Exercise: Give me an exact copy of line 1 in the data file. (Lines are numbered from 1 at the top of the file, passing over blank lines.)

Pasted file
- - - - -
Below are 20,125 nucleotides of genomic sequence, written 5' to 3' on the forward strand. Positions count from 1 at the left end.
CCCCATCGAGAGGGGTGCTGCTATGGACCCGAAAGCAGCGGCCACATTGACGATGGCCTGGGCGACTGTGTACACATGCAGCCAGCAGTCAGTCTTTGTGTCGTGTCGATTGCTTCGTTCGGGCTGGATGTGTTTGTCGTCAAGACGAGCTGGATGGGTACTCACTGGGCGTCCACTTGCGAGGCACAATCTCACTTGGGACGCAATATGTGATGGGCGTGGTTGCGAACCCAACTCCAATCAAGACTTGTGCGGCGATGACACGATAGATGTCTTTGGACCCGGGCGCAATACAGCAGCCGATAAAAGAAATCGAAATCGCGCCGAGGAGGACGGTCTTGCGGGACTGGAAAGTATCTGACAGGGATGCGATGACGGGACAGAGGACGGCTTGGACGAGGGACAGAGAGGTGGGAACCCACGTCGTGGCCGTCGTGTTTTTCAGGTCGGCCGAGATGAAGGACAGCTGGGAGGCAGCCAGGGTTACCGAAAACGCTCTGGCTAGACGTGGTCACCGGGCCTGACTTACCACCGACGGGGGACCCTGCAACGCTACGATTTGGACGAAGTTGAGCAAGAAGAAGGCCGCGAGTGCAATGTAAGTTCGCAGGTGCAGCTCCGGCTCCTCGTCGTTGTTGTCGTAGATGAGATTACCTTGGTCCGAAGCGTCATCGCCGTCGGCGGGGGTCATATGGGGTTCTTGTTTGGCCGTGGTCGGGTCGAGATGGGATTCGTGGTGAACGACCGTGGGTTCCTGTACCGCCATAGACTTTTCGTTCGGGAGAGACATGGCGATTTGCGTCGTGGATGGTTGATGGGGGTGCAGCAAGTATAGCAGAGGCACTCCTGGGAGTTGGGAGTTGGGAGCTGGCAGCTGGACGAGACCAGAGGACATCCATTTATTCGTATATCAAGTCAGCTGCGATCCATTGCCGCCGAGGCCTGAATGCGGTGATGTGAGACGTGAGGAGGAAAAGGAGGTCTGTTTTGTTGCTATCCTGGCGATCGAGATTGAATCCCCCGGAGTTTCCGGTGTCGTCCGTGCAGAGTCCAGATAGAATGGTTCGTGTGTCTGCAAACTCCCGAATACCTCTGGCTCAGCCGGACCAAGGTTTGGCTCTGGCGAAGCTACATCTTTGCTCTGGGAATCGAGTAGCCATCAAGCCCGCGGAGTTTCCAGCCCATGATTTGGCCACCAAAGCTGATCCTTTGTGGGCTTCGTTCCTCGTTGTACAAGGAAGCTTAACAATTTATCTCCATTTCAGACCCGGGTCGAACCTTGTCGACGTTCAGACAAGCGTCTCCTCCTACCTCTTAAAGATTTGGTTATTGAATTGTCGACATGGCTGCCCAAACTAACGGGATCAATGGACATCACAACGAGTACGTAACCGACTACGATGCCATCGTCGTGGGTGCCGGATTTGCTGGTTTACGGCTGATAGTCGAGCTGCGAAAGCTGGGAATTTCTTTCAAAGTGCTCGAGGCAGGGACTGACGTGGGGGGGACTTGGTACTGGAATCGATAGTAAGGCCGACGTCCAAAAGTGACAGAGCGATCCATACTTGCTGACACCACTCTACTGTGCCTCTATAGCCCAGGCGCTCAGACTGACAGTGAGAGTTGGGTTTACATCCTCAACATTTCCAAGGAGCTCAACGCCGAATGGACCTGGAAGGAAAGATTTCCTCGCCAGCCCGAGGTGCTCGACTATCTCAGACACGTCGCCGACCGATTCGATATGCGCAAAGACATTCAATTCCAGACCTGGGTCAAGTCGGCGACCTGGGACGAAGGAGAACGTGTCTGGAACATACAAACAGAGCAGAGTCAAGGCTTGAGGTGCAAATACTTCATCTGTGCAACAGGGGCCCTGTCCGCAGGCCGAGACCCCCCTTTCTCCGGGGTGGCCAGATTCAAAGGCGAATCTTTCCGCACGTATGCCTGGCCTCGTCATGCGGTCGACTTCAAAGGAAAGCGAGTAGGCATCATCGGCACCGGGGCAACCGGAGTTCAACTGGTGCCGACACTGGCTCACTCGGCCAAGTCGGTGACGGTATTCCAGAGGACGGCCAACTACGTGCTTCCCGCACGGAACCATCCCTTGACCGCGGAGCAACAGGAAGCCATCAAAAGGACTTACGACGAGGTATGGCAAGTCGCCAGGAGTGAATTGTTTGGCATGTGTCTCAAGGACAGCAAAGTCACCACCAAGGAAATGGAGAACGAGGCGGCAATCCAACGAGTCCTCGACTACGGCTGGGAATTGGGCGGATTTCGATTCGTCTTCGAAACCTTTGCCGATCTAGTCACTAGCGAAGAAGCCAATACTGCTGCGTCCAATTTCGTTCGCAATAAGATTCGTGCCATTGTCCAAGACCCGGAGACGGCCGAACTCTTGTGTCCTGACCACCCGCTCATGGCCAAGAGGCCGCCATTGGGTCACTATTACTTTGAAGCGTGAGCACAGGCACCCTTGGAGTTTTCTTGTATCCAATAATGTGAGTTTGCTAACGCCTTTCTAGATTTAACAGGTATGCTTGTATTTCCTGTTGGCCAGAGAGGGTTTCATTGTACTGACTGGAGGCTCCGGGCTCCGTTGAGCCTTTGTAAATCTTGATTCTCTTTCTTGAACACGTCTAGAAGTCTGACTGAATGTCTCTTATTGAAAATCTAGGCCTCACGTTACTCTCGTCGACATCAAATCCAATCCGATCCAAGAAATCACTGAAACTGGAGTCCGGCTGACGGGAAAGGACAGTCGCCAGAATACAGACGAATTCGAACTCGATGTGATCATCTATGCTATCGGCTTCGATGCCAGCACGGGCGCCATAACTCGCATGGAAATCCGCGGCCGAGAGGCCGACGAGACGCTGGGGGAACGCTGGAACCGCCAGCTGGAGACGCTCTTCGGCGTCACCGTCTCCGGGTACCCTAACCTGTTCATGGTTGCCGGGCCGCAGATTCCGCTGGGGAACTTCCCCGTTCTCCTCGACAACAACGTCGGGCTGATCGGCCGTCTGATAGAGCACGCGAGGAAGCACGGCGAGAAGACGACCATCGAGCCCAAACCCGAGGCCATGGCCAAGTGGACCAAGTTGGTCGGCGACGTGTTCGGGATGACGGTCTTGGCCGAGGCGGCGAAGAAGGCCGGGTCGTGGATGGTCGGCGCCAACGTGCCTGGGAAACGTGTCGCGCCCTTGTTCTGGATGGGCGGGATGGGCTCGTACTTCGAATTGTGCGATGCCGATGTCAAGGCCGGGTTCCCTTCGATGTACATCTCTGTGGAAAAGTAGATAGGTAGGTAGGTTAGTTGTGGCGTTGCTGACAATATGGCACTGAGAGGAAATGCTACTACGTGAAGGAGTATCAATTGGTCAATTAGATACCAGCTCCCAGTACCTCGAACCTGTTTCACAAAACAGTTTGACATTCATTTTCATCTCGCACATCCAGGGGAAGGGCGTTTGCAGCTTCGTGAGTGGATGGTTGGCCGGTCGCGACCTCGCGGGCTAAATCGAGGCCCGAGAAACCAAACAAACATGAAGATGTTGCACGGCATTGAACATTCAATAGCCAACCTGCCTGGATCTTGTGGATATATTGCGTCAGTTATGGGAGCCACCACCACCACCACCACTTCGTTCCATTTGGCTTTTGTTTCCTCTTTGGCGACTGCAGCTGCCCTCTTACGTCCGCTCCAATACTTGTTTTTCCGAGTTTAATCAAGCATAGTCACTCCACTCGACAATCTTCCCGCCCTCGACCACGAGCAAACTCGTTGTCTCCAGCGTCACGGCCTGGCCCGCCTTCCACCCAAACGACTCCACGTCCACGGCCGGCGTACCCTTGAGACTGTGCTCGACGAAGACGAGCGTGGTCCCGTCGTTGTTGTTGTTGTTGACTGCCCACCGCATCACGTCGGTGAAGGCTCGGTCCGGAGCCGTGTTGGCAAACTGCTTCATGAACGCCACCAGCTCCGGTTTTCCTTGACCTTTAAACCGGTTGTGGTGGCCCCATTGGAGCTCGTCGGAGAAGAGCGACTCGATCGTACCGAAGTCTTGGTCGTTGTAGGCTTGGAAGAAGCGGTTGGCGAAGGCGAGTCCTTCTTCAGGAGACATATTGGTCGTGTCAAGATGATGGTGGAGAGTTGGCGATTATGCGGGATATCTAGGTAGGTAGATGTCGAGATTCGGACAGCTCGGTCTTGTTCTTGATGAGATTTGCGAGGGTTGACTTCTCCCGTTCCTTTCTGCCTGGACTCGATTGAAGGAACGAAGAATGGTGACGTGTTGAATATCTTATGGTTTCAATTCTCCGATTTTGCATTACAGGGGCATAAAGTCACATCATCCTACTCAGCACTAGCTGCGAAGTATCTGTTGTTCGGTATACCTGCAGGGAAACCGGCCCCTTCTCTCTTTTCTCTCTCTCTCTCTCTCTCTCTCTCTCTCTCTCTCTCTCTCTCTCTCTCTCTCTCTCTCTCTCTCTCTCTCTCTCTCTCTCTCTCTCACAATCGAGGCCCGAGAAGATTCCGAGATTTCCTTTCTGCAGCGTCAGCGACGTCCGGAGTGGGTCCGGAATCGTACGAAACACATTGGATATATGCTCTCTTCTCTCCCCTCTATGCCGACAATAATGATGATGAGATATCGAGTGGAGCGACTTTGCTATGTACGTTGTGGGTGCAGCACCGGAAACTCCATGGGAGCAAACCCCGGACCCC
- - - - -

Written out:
Below are 20,125 nucleotides of genomic sequence, written 5' to 3' on the forward strand. Positions count from 1 at the left end.